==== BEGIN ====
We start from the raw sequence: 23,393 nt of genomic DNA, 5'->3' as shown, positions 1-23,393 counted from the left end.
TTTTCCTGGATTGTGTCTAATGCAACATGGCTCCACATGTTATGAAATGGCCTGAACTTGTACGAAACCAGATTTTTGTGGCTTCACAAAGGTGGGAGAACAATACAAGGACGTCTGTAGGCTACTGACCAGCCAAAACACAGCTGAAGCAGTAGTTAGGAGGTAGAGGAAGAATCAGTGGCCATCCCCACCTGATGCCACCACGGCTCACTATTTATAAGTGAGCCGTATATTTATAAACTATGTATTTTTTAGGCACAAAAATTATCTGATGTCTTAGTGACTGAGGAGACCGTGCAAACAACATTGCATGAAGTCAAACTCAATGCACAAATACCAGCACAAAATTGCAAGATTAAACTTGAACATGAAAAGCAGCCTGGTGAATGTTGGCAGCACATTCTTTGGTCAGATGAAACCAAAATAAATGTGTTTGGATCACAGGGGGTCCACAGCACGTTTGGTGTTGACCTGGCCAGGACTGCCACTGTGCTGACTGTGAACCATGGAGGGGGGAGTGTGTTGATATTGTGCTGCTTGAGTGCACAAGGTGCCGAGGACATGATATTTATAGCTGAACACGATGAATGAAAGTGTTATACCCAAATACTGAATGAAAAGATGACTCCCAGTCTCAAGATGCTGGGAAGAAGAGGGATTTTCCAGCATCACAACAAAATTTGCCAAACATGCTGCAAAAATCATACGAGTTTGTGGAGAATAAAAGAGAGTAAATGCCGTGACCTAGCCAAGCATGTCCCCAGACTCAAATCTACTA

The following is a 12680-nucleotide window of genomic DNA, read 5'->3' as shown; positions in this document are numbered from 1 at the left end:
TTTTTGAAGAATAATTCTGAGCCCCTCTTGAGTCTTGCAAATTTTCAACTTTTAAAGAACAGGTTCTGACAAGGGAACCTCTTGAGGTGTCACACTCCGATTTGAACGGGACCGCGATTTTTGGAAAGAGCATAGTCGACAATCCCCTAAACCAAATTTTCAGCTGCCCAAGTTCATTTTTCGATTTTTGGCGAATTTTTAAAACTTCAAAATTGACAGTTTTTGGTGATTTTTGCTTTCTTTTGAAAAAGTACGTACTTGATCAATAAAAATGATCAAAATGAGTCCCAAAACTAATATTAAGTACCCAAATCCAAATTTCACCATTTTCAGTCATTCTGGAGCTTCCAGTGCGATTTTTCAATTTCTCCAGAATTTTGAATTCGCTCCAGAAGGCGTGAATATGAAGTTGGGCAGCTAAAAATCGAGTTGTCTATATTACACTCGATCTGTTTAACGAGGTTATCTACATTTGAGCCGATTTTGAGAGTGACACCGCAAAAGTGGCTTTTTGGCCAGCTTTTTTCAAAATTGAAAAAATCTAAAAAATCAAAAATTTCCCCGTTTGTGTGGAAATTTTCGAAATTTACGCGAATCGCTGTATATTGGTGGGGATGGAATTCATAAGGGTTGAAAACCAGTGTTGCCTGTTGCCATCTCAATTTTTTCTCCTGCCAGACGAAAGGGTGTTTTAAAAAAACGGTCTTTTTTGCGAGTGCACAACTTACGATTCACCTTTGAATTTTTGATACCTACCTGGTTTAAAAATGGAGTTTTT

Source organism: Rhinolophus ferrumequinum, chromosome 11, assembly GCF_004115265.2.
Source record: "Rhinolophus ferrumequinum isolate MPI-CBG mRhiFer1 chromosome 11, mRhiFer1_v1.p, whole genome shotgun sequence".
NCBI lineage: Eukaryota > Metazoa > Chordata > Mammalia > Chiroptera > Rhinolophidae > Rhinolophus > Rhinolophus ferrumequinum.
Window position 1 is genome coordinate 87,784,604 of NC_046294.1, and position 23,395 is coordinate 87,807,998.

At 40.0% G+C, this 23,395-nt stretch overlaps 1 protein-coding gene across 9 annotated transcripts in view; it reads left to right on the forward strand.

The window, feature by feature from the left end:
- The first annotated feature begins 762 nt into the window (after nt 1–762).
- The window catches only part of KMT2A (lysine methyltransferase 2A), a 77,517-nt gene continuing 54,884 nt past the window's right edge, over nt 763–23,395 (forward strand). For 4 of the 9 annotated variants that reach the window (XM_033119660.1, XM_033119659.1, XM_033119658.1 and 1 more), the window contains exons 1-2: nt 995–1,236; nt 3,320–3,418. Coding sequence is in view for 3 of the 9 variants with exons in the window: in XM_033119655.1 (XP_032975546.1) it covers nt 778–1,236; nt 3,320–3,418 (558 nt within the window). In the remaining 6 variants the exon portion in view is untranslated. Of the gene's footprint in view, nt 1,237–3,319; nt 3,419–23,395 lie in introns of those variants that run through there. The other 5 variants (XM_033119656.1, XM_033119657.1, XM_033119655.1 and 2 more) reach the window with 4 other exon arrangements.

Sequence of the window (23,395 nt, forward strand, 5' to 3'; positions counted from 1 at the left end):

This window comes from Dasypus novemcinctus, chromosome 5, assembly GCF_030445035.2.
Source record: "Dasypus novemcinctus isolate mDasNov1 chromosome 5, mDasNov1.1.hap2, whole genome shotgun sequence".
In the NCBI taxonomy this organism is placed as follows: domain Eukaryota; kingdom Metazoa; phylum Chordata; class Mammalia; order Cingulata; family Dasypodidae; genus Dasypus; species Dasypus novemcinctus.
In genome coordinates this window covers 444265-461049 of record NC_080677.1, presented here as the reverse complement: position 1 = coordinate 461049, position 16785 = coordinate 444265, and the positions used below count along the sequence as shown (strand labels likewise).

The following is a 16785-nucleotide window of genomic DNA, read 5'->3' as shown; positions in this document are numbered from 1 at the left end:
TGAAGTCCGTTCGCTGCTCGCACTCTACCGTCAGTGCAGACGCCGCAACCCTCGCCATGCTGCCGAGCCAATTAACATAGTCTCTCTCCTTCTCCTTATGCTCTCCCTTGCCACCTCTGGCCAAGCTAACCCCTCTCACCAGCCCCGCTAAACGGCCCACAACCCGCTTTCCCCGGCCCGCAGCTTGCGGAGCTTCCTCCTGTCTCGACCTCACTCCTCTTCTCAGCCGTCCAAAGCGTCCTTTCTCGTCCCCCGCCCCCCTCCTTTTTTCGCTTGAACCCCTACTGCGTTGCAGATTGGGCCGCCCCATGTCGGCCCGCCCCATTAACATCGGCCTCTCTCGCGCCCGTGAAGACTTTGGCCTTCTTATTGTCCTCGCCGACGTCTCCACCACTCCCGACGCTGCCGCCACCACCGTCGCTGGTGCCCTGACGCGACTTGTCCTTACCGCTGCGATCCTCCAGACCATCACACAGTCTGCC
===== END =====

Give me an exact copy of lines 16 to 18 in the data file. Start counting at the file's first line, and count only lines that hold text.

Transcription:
In the NCBI taxonomy this organism is placed as follows: domain Eukaryota; kingdom Metazoa; phylum Chordata; class Mammalia; order Cingulata; family Dasypodidae; genus Dasypus; species Dasypus novemcinctus.
In genome coordinates this window covers 444265-461049 of record NC_080677.1, presented here as the reverse complement: position 1 = coordinate 461049, position 16785 = coordinate 444265, and the positions used below count along the sequence as shown (strand labels likewise).

The following is a 16785-nucleotide window of genomic DNA, read 5'->3' as shown; positions in this document are numbered from 1 at the left end: